Of the remaining 6 hours in the workday, lawyers are spending 48% of their time on administrative tasks (e.g., generating bills, configuring technology, client collections) and 33% on business development.  The report notes that lawyers spend roughly the same amount of time looking for legal work as they do performing legal work (p. 13).

The danger of not saying the obvious

In Post 006, I reported on statistics from The Landscape of Civil Litigation in State Courts report published by the National Center for State Courts (NCSC). The most startling statistic among many is that 76% of cases involve at least one party who is self-represented. The Report frankly states:

The picture of civil litigation that emerges from the Landscape dataset confirms the longstanding criticism that the civil justice system takes too long and costs too much.  As a result, many litigants with meritorious claims and defenses are effectively denied access to justice in state courts because it is not economically feasible to litigate those cases (p. v).

These are not the conclusions of a fringe group. The NCSC’s research agenda is set in collaboration with the Conference of Chief Justices and the Conference of State Court Administrators. This is the body formed at the urging of Chief Justice Warren Burger.

I’ll now state an obvious truth:  Our legal system as it pertains to ordinary people is unraveling.  Hundreds of millions of people can’t afford to hire a lawyer to solve their legal problems. As a result, they go it alone or give up altogether.  In turn, as the PeopleLaw sector shrinks, a large number of lawyers are under tremendous economic stress.  No amount of tinkering at the edges is going to fix or reverse these trends. Instead, we need a series of fundamental redesigns.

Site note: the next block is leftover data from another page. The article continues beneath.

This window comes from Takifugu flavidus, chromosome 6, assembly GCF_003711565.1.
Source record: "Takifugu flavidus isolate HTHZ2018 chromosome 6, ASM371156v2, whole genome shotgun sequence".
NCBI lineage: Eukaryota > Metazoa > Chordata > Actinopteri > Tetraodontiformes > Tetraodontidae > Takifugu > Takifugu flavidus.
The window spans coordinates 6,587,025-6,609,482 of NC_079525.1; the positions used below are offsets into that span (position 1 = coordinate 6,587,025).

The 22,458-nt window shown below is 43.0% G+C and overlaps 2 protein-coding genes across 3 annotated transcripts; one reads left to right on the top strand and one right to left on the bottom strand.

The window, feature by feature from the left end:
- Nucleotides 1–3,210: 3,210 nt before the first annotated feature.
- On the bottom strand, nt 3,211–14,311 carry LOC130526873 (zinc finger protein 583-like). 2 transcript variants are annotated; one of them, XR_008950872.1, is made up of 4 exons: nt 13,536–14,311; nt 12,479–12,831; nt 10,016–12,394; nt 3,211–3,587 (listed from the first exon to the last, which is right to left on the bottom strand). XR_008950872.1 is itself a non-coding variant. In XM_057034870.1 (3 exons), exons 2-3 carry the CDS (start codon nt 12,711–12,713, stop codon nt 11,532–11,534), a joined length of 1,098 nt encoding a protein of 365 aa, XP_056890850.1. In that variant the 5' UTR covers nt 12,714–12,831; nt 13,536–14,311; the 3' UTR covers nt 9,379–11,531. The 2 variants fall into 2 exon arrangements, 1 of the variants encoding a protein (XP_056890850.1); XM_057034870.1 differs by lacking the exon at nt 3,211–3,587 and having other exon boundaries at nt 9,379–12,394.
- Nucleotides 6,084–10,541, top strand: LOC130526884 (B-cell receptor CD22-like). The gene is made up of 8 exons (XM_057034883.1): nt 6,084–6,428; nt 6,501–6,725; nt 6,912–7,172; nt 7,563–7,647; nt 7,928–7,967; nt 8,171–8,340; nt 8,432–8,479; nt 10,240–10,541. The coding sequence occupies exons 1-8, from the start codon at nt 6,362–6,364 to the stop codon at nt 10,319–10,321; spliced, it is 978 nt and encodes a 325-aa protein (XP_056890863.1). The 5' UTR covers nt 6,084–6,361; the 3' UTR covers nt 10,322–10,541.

This needs to be said clearly and emphatically. This is because the collective and societal solution to the declining PeopleLaw sector is not for lawyers and legal education to pivot toward corporate clients who can still pay the freight, though this is undoubtedly the direction of drift if we fail to forcefully acknowledge the woeful imbalance of our current legal system.

Redesign or failure

As a law professor, I support innovations that make legal problem-solving more cost-effective.  Indeed, that is the purpose of Legal Evolution. See Post 001 (discussing the problem and consequences of lagging legal productivity).  In the segment of the bar that serves corporations, there is tremendous momentum building to make this happen, primarily because corporations feel an urgency to find cost-effective ways to manage the relentless rising tide of legal complexity.  This is what is driving the legal operations movement. Yet, I’m confidence that very few lawyers want to live in a society where corporate efficiency has become our primary goal. There has to be something more.

As Gillian Hadfield wrote in her recent book, Rules for a Flat World (2017), “People who feel as though the rules don’t care about them don’t care about the rules” (p. 79). The withering of the PeopleLaw sector is moving us closer to a place we don’t want to go.  We have entered a period where we are either going to redesign our legal institutions or they will fail. It’s time for lawyers and legal educators to find creative ways to restore the balance. Step one is acknowledging the magnitude of the problem.

What’s next?  See Student Capstone Presentations: Visitors Welcome (038)